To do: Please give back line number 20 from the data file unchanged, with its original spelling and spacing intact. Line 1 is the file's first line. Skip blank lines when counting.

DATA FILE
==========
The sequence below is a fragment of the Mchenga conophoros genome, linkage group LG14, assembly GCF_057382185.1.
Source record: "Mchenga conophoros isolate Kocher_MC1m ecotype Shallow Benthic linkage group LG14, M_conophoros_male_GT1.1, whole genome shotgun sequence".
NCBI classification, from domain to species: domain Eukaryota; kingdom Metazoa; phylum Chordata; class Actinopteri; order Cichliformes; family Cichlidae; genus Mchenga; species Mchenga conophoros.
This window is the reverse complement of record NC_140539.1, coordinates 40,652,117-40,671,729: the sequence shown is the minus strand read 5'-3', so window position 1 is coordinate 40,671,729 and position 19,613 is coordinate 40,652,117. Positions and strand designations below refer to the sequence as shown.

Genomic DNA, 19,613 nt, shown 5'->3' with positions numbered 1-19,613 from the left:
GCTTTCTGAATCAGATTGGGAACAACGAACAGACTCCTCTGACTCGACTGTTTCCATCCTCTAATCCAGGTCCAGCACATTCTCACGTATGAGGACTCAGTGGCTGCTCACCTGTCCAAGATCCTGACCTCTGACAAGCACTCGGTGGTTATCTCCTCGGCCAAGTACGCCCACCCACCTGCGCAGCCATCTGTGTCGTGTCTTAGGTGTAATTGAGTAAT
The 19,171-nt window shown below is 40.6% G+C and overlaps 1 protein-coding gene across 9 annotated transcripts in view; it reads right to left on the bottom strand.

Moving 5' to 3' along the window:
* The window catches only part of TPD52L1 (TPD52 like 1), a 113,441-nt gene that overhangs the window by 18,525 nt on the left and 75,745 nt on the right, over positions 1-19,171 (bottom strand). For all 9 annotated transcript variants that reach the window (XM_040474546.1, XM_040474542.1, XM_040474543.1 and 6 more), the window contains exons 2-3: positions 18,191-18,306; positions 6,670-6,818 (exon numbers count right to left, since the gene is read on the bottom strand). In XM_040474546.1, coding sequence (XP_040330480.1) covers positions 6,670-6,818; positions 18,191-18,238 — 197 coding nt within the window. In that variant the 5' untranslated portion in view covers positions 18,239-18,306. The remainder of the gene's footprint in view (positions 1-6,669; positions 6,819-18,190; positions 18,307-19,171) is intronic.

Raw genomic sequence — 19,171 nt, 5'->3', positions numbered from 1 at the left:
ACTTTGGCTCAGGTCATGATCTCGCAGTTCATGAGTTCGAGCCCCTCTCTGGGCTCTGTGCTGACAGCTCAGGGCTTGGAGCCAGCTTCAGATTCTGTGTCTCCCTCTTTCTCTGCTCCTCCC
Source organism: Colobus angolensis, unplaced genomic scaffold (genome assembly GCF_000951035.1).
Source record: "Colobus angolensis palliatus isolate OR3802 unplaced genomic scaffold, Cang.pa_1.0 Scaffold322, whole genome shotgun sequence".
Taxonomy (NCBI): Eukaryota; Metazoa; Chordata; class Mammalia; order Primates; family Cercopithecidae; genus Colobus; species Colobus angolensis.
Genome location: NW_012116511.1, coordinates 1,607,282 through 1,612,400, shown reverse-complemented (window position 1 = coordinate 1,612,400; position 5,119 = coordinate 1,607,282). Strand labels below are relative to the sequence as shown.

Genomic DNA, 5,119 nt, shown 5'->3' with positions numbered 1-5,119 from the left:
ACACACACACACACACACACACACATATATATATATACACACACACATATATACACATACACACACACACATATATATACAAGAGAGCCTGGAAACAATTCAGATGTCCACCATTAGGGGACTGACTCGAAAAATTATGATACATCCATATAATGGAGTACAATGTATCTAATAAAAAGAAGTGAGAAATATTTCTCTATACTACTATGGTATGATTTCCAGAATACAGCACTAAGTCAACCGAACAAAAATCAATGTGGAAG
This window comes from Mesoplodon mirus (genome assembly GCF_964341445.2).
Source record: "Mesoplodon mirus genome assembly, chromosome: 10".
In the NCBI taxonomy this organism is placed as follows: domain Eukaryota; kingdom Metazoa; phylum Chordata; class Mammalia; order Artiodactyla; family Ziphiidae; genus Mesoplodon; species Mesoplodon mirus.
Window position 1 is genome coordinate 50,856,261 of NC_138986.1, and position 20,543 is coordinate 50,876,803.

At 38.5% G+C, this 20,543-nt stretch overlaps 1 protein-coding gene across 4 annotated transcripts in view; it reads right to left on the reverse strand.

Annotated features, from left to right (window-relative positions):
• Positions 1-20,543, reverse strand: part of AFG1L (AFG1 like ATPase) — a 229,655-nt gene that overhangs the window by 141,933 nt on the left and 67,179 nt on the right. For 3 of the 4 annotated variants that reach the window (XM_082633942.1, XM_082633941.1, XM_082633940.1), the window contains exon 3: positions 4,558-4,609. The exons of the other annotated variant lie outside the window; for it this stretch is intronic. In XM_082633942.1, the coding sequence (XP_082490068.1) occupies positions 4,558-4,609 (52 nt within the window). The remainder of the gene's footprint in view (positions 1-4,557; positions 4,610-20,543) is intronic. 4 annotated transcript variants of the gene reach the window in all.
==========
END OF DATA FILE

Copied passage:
In the NCBI taxonomy this organism is placed as follows: domain Eukaryota; kingdom Metazoa; phylum Chordata; class Mammalia; order Artiodactyla; family Ziphiidae; genus Mesoplodon; species Mesoplodon mirus.